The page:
On my Les Pauls, I used the Dunlop Dual Design strap locks. They worked fine for a Les Paul, as they attached on the guitar horn, rather than on the back of the guitar. But on my new SG, I needed something different.
Really loving the sound and feel of my new SG!
In this 1991 Guitar World interview, when asked about being responsible for having sold “more SG’s than just about anyone in the world”, Angus replied:
Yeah, well I have been thinking about opening a store, a brown SG shop. We’ve got every color you want — as long as it’s brown!
Funny, both my 2012 Les Paul Studio and my 2013 SG are called “Vintage Sunburst”, but they don’t look much alike:
I guess “Vintage Sunburst” sounds better than “brown”. Angus would disagree!
Seriously, before I even received the guitar, I ordered a replacement truss rod cover blank (Gibson part #PRTR-010), so I won’t have to ever see that all-caps “FUTURE” on my guitar 🙂
These Stupid Deal of the Day messages from Musician’s Friend are dangerous!
I sorta lost my mind a little when I saw this.
$499 for a USA Gibson SG?! Ok, I’ll give it a go. MF has a great return policy, so nothing to lose.
I’ve been playing an Epiphone 1960 Les Paul Tribute Plus for the last couple years, and loving it. On a whim, I recently tried a couple of these unbelievably inexpensive Monoprice Route 66 guitars. A couple weeks ago, my birthday rolled around, and I ended up purchasing a new Gibson 2013 Les Paul Studio. The Gibson is twice the price of my Epiphone and nearly ten times the price of the Monoprice. What are the differences? How do they stack up?
There was a brief window of time before I returned the Route 66, where I had all three guitars on hand- my trusted Epiphone, the low cost Route 66, and my brand new Les Paul Studio. So being the obsessive guitar nut that I am, it seemed like a good opportunity to film a comparison:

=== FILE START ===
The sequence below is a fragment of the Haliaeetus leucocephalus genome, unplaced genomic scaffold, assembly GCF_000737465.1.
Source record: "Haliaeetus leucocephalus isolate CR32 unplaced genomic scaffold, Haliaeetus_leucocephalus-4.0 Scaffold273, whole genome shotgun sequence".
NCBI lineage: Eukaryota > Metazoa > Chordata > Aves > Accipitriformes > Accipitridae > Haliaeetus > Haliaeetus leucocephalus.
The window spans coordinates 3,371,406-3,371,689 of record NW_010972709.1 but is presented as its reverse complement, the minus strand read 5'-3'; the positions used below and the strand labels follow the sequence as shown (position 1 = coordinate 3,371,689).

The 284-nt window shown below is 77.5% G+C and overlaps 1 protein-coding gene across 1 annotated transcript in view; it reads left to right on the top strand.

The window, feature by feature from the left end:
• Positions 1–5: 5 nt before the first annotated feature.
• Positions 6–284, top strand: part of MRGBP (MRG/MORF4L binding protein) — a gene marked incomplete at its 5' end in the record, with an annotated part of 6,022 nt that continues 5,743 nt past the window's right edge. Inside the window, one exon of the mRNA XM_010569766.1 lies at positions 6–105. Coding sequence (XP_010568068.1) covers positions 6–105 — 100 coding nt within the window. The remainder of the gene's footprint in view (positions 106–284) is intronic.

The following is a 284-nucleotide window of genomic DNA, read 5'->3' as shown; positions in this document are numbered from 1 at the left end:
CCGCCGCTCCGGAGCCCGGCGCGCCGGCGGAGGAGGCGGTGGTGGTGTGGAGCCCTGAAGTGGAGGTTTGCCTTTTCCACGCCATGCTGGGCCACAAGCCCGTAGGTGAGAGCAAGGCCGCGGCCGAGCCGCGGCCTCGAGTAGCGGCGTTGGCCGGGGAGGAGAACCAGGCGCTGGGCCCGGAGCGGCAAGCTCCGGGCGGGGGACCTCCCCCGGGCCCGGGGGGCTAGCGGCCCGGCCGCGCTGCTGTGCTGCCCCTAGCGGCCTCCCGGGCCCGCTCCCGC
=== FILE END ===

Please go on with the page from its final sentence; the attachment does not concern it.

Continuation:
It’s an iconic guitar- first introduced in 1952 as Gibson guitar’s response to Fenders solid body telecaster. It was Gibson’s first solid body, and was designed by then Gibson president Ted McCarty in collaboration with the man himself, Lester William Polsfuss.
As with most things, this guitar is available at all different price points and quality levels. Today I’m taking a look at three Les Pauls, at three different price points. First up is this beautiful 2013 Gibson Les Paul Studio, at around $1100. Next is this gorgeous Epiphone Les Paul 1960 Tribute Plus, at around $600. And last is this Monoprice Route 66 imitation Les Paul, which can be had for a mere $100.
Let’s start at the bottom and work our way up.
A couple years back on my birthday, my family gave me a 2012 Epiphone 1960 Les Paul Tribute Plus. I love that guitar – and have played it nearly every day for two years. Aside from some cosmetic issues, the only real negative about the Tribute Plus is that it’s heavy- it’s a solid body with no weight relief. I’ve been playing many long gigs and rehearsals with my band the Drop Daddies, and the weight really does takes its toll.
This year for my birthday, my wife again suggested I get a new guitar. I like this tradition!! This time, I chose a Gibson 2013 Les Paul Studio. I purchased it from Sweetwater– they had a great “last year’s model” price – under a grand, with a hard case. And their photo gallery selection process took a lot of the gambling and guesswork out of the online purchase. Their service was awesome, the guitar arrived exactly as pictured, and it was nicely set up (though for some reason they had put 9’s on it, so my first job was to change it to 10’s and redo the setup).
The Les Paul Studio is a very effective compromise in features vs. price. It’s very similar in quality and playability compared to the higher-end Gibson’s- only really lacking some cosmetic fanciness. With Gibson Les Pauls, you’ll pay 2 or 3 times the price of the Studio before see body/neck bindings, figured top woods and elaborate inlays.